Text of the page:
Pope Francis raised eyebrows on Friday by supporting the candidacy for sainthood of a French priest whose dossier was put on hold in 2005 because of his alleged anti-Semitic views.
Leon Dehon (1843-1925), founder of the Priests of the Sacred Heart order, had been declared venerable in 1997 by pope John Paul II but his beatification — the next step on the path to sainthood — ran into difficulties.
It had been initially scheduled for April 2005 but was delayed by John Paul II’s death. Attempts to revive his case stalled under Francis’s predecessor Benedict XVI, who set up a commission to investigate the allegations of anti-Semitism.
But Francis told a Priests of the Sacred Heart delegation on Friday that he wanted the beatification process to “end well” and insisted Dehon’s attitude be placed in a historical context, according to religious news agency I.Media.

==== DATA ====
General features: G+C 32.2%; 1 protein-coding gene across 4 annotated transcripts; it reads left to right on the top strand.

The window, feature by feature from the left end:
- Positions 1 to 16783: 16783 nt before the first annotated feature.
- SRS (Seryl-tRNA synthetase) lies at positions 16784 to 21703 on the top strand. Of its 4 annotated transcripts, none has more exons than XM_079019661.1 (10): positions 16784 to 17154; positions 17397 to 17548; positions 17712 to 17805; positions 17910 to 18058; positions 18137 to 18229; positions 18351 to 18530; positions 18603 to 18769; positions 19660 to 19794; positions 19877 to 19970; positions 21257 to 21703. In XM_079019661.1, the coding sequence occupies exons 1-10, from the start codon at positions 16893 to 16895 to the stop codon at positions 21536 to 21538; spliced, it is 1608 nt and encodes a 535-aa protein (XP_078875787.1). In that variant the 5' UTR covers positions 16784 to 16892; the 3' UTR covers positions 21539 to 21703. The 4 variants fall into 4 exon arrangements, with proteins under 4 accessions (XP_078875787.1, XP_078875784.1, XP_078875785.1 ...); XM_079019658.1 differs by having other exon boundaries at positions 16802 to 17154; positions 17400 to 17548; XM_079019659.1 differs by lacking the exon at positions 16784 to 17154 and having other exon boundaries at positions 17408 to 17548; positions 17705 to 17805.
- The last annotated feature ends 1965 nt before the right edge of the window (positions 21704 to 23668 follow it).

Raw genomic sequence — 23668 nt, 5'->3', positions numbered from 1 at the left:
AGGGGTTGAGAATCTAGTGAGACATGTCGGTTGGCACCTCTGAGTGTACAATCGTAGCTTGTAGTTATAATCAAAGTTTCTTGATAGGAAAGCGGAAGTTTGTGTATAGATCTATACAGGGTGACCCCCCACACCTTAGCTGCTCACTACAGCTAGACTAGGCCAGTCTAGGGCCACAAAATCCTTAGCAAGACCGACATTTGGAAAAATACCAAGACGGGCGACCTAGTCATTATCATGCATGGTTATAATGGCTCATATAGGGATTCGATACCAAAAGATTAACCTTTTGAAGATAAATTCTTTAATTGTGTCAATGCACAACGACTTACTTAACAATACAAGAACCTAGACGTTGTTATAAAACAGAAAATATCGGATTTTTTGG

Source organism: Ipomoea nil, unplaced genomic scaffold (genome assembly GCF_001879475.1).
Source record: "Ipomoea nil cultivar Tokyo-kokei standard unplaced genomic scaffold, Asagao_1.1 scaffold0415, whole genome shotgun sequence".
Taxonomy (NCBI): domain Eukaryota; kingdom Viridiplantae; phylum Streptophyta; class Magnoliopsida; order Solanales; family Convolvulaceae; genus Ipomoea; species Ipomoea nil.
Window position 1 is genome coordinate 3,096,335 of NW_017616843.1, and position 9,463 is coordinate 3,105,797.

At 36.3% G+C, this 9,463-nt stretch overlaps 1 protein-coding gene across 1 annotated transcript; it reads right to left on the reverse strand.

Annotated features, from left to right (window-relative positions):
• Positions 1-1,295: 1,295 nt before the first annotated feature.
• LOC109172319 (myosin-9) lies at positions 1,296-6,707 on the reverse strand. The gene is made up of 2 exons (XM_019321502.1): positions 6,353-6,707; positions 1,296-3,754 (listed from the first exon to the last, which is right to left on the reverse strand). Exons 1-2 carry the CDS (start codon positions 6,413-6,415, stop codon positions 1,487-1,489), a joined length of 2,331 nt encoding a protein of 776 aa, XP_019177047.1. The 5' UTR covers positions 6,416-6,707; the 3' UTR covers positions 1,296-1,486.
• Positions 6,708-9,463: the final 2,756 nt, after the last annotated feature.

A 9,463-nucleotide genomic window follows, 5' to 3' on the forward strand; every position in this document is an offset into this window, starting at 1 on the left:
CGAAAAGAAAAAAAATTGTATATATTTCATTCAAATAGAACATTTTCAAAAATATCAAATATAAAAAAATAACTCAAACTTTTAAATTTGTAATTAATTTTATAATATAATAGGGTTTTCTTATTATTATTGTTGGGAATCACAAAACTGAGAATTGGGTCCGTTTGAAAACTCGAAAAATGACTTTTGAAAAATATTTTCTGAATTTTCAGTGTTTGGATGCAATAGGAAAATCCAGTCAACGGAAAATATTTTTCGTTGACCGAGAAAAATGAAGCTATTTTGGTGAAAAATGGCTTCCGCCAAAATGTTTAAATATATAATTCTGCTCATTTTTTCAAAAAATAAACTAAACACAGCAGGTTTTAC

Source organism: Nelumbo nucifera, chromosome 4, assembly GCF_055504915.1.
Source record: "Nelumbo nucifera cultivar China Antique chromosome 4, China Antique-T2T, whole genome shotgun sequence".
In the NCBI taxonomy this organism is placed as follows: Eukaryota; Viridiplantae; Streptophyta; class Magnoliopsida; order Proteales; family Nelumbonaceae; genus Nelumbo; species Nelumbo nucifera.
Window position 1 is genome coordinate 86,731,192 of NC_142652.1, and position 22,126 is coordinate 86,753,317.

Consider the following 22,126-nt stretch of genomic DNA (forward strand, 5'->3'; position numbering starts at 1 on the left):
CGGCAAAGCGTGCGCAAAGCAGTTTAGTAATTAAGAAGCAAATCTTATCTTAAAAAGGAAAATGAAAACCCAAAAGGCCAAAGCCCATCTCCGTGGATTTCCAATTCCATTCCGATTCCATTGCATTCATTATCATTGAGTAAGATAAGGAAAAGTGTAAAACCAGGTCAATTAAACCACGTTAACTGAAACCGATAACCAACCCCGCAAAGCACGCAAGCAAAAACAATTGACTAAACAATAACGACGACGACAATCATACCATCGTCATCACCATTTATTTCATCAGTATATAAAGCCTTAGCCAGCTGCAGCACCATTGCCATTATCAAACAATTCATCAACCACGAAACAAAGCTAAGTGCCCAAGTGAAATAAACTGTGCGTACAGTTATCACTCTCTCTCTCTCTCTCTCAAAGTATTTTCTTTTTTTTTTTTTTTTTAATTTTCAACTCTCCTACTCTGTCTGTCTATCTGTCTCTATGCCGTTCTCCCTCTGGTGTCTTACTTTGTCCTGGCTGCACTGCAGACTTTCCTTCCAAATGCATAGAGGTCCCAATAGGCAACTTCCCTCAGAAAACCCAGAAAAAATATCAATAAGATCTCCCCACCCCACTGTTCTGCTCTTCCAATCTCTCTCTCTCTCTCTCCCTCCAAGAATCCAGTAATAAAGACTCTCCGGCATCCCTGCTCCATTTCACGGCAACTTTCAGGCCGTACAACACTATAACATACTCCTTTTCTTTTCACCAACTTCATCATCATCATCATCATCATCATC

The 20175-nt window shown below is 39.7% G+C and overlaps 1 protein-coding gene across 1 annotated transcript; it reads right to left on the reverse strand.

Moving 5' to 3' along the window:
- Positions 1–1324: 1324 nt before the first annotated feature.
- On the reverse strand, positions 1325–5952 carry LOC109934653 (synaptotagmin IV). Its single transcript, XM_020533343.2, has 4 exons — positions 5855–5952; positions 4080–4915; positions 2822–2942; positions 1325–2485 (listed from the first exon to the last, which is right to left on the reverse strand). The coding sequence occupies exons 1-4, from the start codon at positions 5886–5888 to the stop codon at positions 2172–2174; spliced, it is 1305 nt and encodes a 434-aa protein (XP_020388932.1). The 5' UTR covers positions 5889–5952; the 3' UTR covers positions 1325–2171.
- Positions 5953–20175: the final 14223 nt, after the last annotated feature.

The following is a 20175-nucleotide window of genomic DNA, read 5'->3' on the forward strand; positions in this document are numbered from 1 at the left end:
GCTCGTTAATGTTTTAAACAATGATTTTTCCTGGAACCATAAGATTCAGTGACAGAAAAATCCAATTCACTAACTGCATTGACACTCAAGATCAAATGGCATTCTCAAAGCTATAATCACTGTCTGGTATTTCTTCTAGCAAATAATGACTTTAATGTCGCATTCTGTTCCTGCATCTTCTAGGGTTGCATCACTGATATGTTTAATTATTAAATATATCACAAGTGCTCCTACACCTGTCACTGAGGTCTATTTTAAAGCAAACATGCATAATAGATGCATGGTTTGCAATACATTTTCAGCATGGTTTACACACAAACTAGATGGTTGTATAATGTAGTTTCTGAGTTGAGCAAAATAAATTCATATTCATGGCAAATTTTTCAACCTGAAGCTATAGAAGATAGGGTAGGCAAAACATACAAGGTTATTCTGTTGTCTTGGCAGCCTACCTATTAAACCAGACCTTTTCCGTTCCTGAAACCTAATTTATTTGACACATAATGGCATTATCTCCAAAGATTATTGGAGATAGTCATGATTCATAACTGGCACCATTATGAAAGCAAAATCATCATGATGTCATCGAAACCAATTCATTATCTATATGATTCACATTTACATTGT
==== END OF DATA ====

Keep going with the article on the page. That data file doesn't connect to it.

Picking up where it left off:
“It’s a hermeneutic problem… We must study a historic situation with the hermeneutic of the time rather than of today,” he said.
In his 1898 “Social Catechism”, Dehon wrote that Jews “have maintained their hatred of Christ and… willingly favor all the enemies of the Church.”
According to French newspaper reports from 2005, he described the Talmud as the “manual of the bandit, corruptor, social destroyer” and anti-Semitism as a “sign of hope”.